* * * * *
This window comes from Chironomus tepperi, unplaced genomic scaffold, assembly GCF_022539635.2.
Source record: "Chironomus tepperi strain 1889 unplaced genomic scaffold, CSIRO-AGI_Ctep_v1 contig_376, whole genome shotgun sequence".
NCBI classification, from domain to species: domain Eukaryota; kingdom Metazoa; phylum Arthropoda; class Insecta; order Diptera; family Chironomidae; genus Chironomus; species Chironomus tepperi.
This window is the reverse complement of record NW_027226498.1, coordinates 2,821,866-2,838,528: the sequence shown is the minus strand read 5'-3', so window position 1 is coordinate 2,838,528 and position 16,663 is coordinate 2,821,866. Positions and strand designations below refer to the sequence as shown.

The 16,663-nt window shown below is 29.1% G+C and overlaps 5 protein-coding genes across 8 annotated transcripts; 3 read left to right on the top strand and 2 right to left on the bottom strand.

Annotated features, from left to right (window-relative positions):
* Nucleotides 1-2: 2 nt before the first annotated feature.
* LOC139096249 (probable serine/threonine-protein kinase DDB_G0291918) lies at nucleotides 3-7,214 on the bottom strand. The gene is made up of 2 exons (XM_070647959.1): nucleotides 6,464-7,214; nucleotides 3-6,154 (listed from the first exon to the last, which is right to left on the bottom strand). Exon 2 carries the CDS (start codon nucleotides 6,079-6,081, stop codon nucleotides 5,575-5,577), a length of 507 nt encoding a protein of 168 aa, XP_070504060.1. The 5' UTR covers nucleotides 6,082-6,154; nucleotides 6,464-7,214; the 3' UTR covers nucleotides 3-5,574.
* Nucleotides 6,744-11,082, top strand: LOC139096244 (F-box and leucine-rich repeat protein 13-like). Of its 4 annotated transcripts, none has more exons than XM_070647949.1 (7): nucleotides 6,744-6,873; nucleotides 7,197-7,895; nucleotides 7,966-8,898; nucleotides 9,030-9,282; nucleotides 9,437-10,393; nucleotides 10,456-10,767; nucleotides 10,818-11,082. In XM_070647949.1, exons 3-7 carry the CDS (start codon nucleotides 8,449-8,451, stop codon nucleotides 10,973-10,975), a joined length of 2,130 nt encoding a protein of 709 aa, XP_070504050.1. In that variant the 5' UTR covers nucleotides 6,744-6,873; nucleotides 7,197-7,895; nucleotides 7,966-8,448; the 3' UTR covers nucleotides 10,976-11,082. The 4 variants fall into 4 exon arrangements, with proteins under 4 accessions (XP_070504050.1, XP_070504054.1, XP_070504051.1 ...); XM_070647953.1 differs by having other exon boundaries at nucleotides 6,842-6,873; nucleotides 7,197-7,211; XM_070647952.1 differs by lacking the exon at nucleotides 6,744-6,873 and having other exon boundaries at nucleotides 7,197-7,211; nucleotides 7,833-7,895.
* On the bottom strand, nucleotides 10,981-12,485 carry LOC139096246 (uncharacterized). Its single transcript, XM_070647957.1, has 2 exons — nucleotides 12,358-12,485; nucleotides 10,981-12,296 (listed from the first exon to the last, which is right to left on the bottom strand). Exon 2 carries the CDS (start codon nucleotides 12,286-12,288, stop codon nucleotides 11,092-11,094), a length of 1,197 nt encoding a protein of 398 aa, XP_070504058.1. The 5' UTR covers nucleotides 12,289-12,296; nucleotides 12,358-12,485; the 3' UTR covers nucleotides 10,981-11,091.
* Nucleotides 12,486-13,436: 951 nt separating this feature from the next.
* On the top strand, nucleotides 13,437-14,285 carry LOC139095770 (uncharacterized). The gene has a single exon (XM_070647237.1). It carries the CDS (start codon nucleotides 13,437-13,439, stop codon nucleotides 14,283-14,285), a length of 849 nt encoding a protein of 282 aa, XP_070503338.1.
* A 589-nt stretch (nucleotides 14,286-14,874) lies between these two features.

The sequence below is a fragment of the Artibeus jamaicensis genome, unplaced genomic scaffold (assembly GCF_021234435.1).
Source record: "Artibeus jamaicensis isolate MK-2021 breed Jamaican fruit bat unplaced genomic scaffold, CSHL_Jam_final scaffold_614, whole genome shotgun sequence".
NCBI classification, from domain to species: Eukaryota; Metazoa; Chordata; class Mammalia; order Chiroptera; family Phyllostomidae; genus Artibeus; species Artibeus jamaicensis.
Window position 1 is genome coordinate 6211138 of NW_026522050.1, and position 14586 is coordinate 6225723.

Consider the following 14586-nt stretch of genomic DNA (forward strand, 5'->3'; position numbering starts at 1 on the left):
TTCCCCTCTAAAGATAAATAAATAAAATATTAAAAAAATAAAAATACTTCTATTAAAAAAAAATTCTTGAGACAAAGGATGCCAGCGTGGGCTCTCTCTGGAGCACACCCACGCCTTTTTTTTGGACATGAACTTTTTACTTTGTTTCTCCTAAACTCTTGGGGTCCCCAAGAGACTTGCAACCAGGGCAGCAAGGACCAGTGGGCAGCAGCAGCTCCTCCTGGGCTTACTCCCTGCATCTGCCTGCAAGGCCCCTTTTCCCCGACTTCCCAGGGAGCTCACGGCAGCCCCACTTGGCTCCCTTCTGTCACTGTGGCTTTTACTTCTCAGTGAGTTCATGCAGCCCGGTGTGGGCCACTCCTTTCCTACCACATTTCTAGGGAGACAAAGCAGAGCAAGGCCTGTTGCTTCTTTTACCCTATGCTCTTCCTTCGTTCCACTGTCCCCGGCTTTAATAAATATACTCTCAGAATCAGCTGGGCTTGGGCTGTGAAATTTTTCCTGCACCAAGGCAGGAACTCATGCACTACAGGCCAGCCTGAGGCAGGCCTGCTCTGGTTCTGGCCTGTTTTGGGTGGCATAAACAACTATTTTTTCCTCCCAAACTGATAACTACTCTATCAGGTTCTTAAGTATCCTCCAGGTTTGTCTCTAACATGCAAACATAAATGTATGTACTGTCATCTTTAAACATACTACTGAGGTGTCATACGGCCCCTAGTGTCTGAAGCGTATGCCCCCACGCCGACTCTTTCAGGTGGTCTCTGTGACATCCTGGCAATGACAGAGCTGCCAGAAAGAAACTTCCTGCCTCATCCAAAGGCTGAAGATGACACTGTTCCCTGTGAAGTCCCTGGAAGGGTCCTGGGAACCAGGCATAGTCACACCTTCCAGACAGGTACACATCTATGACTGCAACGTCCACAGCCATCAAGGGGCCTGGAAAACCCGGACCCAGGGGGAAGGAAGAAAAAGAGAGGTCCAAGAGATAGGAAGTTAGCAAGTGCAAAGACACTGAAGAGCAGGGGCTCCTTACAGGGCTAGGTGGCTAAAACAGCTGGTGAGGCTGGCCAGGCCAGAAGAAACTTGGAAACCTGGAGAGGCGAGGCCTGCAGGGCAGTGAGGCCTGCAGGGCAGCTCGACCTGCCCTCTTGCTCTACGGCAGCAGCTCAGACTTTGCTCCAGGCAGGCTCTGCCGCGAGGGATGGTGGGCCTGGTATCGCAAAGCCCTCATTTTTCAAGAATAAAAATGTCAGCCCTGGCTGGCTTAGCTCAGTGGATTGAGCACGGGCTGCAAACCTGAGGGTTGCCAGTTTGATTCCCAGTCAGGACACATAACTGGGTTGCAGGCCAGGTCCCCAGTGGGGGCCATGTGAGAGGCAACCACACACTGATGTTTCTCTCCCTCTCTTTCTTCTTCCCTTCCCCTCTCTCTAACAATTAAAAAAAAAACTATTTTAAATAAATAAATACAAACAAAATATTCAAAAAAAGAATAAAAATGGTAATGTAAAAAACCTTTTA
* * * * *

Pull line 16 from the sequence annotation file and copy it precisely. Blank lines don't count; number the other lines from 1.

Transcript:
NCBI classification, from domain to species: Eukaryota; Metazoa; Chordata; class Mammalia; order Chiroptera; family Phyllostomidae; genus Artibeus; species Artibeus jamaicensis.